“As we are relatively small, we have to be smart.”

The 2017 Klaus J. Jacobs Best Practice Prize was awarded to War Child in the Netherlands for their global efforts to improve the lives of children exposed to war by promoting psychosocial well-being and fostering emotional resilience for their future.  The Jacobs Foundation talked to Tjipke Bergsma, Managing Director, and Mark Jordans, Head of Research at War Child about the Prize and their plans for the future.

How does the price help you to further develop your work?
This prize enables us to further develop and implement our methodologies, such as the IDEALs. Approximately 250 million children do grow up affected by war, a statistic that is both horrific as a boost for War Child. On the one hand, the fact that there are 250 million lives exposed to war is something that horrifies us. While the children are not at the cause of this conflict, they do experience the traumatic consequences. At the same time the immensity of this number activates us to invest all our resources in the resilient children.

As Managing Director – how close do you work with children (in your daily routine)?
I’m happy to be in close contact with my colleagues in the field – our local heroes – who work with our children on a daily basis. As managing director it is important to communicate with the field, to learn of their experiences and to stay close to our worldwide projects. That is why I try to visit one of our countries every two months. During my trips, speaking to children gives me the most energy once back home. It makes me realize again for who we work. Furthermore I try to offer my moral support to our colleagues in the field while evaluating the projects and reporting to our stakeholders.

What is the role of parents in fostering the emotional resilience of war children?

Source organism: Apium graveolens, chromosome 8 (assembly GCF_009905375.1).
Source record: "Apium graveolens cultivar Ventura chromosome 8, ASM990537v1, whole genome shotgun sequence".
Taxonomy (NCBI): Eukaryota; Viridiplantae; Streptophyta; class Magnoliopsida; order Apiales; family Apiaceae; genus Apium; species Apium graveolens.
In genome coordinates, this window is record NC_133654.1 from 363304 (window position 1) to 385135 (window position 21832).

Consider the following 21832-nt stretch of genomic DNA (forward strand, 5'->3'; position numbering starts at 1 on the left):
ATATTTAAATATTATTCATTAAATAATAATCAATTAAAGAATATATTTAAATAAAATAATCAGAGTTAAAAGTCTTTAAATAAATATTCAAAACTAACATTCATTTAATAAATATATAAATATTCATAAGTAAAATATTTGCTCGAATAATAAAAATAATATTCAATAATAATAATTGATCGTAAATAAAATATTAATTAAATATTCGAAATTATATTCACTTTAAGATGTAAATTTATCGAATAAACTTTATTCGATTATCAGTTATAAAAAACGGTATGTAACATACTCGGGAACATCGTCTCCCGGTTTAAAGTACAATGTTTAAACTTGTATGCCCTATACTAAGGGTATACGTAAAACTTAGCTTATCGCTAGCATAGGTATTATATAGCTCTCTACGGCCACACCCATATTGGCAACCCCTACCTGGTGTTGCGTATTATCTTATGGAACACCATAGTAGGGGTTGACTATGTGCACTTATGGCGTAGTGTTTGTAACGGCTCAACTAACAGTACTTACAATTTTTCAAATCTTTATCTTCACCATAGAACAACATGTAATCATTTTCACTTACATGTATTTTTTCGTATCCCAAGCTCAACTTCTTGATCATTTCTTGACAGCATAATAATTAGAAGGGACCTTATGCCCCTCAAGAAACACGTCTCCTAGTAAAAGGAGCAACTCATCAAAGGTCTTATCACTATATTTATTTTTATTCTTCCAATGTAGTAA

At the core of War Child’s care system stands the wellbeing of the child. As the children are at the centre of our attention, it is important not to overlook the role of the parents. War Child’s ultimate desired impact is that children grow up in peace, free from fear and violence. In order to enlarge the impact, the care system follows a socio-ecological approach. This entails that interventions are targeted at the different ecological levels surrounding the child: individual and peers, families, schools, community and state. More specifically, one of our methodologies is the Caregiver Support Intervention in which we provide psychosocial support to parents and other caregivers. War can negatively affect parents’ psychosocial wellbeing, as well as the quality of their parenting. This method combines peer support with stress management and problem-solving techniques, leading to positive relationships with their children who in turn will be able to build positive relationships with their peers and wider community.

On a personal level, what can we do to help war children when we meet them as refugees in our own home countries?
We believe that it is extremely helpful to get involved with the refugees in one’s country. For example to serve as a volunteer in a refugee shelter. In the Netherlands we have a program called TeamUp, located in almost 20 Dutch refugee shelters. Twice a week TeamUp offers structured sessions with activities like sports, games and dance. Our volunteers reflect very positively and are proud on their contribution. It is a beautiful way of reaching a helping hand to the children that have been through the most horrible traumatic experiences. They respond to the social emotional needs of the children. This results in the stability which is so needed for them and to feel like a child again.

Currently, you reach 350.000 children exposed to war, what are your plans for the future?
War Child is a networked expert organisation. Scaling up is key. We will do so through our War Child Academy. As we are relatively small, we have to be smart. If our programs are evidence based, then all children should have the right to enjoy the same quality. So we started making our methods available for the whole development sector so they can make use of it in order to help many more children affected by war.